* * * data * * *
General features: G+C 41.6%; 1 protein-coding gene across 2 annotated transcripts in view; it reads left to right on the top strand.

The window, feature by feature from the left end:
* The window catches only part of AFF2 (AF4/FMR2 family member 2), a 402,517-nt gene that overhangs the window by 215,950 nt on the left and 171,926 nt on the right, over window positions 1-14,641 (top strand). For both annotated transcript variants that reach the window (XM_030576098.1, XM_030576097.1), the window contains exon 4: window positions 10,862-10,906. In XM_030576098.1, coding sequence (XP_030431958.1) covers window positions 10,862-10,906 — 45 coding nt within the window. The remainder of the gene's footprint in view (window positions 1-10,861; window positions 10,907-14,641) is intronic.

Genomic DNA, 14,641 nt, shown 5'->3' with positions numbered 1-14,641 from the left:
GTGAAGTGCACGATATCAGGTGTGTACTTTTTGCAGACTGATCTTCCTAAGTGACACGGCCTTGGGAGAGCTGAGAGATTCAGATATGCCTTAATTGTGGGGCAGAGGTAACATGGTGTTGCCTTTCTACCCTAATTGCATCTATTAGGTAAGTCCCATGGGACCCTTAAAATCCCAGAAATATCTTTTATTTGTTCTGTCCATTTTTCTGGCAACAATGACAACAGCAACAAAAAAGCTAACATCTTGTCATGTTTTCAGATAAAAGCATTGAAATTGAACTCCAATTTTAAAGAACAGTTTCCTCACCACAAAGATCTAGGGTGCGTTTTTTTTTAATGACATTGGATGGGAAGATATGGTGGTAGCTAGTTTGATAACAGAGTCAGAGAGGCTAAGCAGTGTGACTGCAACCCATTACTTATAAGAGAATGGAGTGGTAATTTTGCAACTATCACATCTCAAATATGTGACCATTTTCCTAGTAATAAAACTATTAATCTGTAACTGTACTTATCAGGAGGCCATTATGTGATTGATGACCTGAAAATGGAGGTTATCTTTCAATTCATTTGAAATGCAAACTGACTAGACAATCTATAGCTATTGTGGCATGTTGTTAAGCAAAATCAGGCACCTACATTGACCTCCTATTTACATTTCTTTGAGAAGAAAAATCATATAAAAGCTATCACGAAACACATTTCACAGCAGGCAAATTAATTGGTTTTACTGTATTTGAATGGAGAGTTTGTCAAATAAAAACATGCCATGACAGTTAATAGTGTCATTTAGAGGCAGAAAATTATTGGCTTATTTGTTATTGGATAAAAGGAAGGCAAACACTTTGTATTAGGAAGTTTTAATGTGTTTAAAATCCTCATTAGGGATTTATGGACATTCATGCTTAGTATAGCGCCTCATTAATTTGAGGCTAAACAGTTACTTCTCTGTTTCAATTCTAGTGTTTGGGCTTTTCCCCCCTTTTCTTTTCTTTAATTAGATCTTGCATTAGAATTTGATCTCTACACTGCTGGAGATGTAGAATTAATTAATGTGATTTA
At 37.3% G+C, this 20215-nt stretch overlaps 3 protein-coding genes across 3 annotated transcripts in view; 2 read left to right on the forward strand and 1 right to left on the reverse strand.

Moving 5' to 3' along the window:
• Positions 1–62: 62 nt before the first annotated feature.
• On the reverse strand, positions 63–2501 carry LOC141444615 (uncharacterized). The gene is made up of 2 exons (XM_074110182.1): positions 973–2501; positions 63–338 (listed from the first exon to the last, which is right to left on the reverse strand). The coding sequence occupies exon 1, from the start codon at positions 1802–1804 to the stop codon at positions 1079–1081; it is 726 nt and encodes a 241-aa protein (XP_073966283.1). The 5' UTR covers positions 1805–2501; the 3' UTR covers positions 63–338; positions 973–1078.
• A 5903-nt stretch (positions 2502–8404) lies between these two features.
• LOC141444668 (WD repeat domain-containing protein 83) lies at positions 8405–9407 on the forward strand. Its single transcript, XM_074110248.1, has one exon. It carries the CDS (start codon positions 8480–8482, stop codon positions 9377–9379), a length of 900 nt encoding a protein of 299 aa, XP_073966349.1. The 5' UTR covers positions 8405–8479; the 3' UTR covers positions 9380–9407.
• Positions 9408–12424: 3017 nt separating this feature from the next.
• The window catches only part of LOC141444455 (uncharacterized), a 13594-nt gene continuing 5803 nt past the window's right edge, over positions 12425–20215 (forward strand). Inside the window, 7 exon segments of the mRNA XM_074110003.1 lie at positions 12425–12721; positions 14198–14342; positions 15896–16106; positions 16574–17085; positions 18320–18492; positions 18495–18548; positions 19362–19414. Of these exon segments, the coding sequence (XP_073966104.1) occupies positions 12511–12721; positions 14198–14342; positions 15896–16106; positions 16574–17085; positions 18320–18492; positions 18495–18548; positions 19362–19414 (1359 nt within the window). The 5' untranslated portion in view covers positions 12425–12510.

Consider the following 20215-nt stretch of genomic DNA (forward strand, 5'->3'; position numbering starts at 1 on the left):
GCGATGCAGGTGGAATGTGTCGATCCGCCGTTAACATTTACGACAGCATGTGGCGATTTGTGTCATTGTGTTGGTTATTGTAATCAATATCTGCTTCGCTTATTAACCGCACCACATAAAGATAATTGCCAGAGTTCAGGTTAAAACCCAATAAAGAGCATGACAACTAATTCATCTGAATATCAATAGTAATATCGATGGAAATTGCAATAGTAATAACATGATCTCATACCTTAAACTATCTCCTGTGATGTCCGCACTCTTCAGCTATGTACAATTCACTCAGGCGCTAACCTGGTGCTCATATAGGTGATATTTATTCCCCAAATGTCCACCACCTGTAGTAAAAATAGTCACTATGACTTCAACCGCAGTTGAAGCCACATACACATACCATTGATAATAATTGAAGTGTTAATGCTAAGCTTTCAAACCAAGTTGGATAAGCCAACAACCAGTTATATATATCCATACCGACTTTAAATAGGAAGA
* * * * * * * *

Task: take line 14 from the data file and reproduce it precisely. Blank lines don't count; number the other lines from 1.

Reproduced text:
Consider the following 20215-nt stretch of genomic DNA (forward strand, 5'->3'; position numbering starts at 1 on the left):